More than one student has surprised me by completing a journey I didn't think was possible. It happened just last fall. A man who had been working (or more properly, procrastinating) for a long time on his doctorate faced an absolute deadline: if he didn't finish his work in time to graduate in December, the clock would run out, and he would never receive a doctorate from ASU. When he wrote to me on October 15 saying that he was determined to finish, I was skeptical, to say the very least. He had to have a completed research paper ready to present to his committee for a defense on November 22. Though I knew the topic, I had not seen even one page of the project. I was pretty sure that he hadn't been working on it consistently because he was fighting with the ASU bureaucracy instead. They had relented, so he could finish--theoretically. I told the student that he had set himself a superhuman task. But the key is that I didn't say that it was an impossible task.
He began to send me sections of his paper. To my relief, he was a decent writer, though his stuff needed work. I filled the Word document with comments and corrections and sent it back to him. The next section I got was markedly better, and so it went until he did indeed have a respectable paper he could defend in November. After the defense, he made the final edits the committee demanded, and I got to put a doctoral hood on him in mid-December. It was a victory for both of us.
I frankly didn't believe that he would finish, but I didn't act on the belief (except to warn him that his road was very hard and would have to be traveled in record time). I let him decide whether or not he could make the journey. Yes, he might have failed. But the fact is, he succeeded, and I didn't predetermine either his failure or his success. He chose success and did the monumental work that was needed to achieve it.
I'm hoping I can do the same for Jennifer. She is meeting with me later this week. I will try to figure out what her piano and sight-singing skills are, and then I will give her a candid assessment of where I think she is on the path to her dream. Then I will help her to map out a way to reach her goal. If she is really determined and disciplined, I'm sure she can do what she wants to do. It is not up to me to tell her that what she wants to do isn't for her--because I don't know that.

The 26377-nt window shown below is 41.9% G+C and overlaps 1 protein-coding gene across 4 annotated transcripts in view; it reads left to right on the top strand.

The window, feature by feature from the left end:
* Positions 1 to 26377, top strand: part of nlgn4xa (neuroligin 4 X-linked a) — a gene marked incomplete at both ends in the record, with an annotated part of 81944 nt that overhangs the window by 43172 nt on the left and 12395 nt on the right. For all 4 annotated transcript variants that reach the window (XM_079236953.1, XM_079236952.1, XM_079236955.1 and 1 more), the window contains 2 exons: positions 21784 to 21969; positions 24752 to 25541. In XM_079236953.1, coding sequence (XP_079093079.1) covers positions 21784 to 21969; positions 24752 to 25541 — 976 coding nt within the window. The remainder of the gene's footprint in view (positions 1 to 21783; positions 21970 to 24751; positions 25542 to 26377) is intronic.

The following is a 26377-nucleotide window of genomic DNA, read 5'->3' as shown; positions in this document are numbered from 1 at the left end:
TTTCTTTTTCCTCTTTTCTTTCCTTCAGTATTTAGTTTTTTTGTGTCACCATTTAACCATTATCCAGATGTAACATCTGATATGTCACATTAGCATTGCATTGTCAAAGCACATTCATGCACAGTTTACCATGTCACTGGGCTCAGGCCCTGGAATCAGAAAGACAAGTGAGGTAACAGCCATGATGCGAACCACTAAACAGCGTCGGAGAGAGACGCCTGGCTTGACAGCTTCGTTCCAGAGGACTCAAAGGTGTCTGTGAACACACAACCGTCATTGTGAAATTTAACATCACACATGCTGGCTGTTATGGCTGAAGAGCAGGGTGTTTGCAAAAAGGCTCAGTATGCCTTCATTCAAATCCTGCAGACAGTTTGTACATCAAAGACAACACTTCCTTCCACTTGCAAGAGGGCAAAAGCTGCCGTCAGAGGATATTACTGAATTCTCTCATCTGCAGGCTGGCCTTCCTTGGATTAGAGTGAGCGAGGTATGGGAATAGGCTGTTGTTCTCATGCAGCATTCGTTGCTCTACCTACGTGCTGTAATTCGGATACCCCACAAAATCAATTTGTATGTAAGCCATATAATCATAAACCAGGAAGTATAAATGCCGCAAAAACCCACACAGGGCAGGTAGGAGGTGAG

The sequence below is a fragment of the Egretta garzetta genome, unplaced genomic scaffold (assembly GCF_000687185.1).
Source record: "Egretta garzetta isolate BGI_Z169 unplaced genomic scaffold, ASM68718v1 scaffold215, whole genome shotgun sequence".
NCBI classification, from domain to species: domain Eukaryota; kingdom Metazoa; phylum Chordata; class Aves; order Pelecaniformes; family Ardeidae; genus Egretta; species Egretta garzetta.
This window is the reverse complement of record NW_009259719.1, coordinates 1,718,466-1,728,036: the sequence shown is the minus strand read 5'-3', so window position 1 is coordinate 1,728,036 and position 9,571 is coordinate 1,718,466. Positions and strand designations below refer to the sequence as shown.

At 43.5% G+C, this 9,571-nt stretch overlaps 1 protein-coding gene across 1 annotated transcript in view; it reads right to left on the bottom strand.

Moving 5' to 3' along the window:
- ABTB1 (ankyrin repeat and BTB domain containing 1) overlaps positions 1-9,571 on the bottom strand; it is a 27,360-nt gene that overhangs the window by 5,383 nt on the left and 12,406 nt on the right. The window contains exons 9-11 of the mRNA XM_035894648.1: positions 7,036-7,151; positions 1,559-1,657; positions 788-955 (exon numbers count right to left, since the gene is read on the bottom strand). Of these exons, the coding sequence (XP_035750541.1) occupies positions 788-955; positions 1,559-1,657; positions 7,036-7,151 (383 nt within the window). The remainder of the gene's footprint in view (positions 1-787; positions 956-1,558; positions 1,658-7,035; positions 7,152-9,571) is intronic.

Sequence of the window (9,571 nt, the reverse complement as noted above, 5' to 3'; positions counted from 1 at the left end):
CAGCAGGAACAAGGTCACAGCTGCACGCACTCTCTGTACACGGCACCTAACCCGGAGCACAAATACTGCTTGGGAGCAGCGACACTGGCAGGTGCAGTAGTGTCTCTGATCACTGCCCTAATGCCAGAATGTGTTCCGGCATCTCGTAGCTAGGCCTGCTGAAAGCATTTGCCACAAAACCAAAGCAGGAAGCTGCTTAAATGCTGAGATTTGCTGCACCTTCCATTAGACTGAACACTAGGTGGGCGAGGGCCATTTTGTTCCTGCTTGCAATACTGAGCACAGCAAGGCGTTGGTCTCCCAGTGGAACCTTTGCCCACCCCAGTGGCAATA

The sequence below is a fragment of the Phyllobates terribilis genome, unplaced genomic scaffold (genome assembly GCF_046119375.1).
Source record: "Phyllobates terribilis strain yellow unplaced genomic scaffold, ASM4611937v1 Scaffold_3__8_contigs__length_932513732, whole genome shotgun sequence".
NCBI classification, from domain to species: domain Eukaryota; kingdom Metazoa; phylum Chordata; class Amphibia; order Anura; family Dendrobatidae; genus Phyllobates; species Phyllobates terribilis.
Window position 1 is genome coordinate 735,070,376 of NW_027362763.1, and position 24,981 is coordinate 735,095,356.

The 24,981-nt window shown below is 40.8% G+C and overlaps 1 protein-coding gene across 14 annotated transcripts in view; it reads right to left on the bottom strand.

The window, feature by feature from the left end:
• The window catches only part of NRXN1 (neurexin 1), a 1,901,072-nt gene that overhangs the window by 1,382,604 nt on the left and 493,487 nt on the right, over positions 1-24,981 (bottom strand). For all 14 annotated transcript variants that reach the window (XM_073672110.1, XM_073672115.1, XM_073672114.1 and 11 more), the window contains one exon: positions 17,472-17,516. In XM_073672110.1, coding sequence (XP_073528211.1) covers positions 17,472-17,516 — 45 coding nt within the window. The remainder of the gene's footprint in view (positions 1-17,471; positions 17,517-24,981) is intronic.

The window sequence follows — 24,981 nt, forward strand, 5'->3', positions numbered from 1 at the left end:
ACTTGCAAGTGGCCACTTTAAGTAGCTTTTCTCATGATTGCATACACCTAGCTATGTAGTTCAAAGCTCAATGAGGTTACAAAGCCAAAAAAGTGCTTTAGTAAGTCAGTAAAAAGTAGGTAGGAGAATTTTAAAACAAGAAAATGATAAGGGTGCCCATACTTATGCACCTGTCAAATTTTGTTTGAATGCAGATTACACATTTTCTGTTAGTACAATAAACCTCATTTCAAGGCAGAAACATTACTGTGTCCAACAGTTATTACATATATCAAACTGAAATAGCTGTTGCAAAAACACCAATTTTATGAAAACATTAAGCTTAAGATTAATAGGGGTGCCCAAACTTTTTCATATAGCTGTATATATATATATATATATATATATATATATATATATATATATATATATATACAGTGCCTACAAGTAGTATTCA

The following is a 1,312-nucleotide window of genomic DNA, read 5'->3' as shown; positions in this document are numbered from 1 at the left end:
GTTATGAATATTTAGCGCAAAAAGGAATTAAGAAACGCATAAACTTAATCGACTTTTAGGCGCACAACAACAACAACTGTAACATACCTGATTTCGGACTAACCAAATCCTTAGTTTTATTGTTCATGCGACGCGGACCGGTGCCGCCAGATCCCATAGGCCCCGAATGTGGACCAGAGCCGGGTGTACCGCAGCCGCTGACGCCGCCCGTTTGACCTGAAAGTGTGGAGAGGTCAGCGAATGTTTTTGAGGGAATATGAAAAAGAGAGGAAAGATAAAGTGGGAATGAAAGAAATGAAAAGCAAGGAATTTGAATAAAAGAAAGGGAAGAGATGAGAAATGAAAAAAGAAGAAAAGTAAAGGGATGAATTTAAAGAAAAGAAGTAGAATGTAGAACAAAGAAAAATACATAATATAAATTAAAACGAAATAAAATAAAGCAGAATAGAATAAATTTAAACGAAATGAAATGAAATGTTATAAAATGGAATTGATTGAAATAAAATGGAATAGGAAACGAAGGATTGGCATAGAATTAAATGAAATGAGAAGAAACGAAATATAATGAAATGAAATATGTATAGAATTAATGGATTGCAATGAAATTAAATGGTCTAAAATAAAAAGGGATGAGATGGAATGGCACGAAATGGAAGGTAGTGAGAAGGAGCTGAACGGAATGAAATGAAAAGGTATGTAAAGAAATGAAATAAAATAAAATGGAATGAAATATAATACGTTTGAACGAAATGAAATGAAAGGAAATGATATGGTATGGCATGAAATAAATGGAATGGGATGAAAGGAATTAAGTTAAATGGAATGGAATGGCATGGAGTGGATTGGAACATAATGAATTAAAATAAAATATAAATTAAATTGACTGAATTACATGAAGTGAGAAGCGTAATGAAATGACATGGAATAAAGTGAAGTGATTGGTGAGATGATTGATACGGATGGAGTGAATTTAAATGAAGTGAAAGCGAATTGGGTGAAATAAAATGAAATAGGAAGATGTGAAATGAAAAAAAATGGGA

Why do teachers sometimes discourage students from trying to achieve their goals? I think it's a well-meaning but misplaced desire to protect the student from disappointment. Certainly, trying and failing is very discouraging--it might even be devastating. But isn't it worse to wonder your whole life if things could have been different if only you'd tried?
I can see both points of view. I may be harming a student by giving him or her what turns out to be false hope. But I still think it's better for the students to decide how hard they are willing to work and how determined they are to pursue their goals. It's not up to me.
So I will continue to keep my fears for the students' success to myself. Though I may be worried that a student will fail, I will not allow that fear to limit a student's dreams. I will continue to try to draw road maps. To me, that is what teaching is all about.
When I talked briefly with Jennifer after class last week, I felt again that this is the right choice. I could tell that she was shocked when I said, "Your piano and sight-singing skills probably do need work, but that doesn't mean they'll never be good enough. Let's see if we can figure out a way to get them good enough." She got teary-eyed. I hope it's not too melodramatic to say that she looked as though she had gotten her life back--because that's just how it seemed to me. I am meeting with her on Thursday, and we will draw the map.